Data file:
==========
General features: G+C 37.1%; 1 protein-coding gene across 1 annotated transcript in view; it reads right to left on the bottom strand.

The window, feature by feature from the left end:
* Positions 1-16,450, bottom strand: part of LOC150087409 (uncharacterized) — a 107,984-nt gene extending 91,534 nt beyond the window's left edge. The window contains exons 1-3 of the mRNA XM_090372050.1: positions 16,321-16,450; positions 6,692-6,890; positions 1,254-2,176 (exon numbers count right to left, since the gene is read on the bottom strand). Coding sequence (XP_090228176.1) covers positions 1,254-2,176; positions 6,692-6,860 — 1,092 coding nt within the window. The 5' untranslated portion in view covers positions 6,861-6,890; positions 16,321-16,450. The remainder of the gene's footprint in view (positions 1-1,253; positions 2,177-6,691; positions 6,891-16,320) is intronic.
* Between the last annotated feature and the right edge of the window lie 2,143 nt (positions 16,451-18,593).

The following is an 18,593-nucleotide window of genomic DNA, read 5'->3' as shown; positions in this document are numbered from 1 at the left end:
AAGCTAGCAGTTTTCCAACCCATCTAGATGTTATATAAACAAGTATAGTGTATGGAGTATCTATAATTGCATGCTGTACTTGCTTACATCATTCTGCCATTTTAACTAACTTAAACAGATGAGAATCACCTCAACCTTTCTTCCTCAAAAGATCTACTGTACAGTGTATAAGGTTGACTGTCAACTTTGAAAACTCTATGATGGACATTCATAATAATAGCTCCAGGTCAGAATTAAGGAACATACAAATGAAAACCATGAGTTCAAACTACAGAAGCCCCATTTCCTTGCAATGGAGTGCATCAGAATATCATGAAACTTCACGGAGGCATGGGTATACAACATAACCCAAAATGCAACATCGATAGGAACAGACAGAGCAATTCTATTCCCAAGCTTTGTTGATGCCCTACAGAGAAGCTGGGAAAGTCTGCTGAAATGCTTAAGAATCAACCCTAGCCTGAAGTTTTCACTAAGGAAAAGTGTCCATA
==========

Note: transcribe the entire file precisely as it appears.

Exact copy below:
General features: G+C 37.1%; 1 protein-coding gene across 1 annotated transcript in view; it reads right to left on the bottom strand.

The window, feature by feature from the left end:
* Positions 1-16,450, bottom strand: part of LOC150087409 (uncharacterized) — a 107,984-nt gene extending 91,534 nt beyond the window's left edge. The window contains exons 1-3 of the mRNA XM_090372050.1: positions 16,321-16,450; positions 6,692-6,890; positions 1,254-2,176 (exon numbers count right to left, since the gene is read on the bottom strand). Coding sequence (XP_090228176.1) covers positions 1,254-2,176; positions 6,692-6,860 — 1,092 coding nt within the window. The 5' untranslated portion in view covers positions 6,861-6,890; positions 16,321-16,450. The remainder of the gene's footprint in view (positions 1-1,253; positions 2,177-6,691; positions 6,891-16,320) is intronic.
* Between the last annotated feature and the right edge of the window lie 2,143 nt (positions 16,451-18,593).

The following is an 18,593-nucleotide window of genomic DNA, read 5'->3' as shown; positions in this document are numbered from 1 at the left end:
AAGCTAGCAGTTTTCCAACCCATCTAGATGTTATATAAACAAGTATAGTGTATGGAGTATCTATAATTGCATGCTGTACTTGCTTACATCATTCTGCCATTTTAACTAACTTAAACAGATGAGAATCACCTCAACCTTTCTTCCTCAAAAGATCTACTGTACAGTGTATAAGGTTGACTGTCAACTTTGAAAACTCTATGATGGACATTCATAATAATAGCTCCAGGTCAGAATTAAGGAACATACAAATGAAAACCATGAGTTCAAACTACAGAAGCCCCATTTCCTTGCAATGGAGTGCATCAGAATATCATGAAACTTCACGGAGGCATGGGTATACAACATAACCCAAAATGCAACATCGATAGGAACAGACAGAGCAATTCTATTCCCAAGCTTTGTTGATGCCCTACAGAGAAGCTGGGAAAGTCTGCTGAAATGCTTAAGAATCAACCCTAGCCTGAAGTTTTCACTAAGGAAAAGTGTCCATA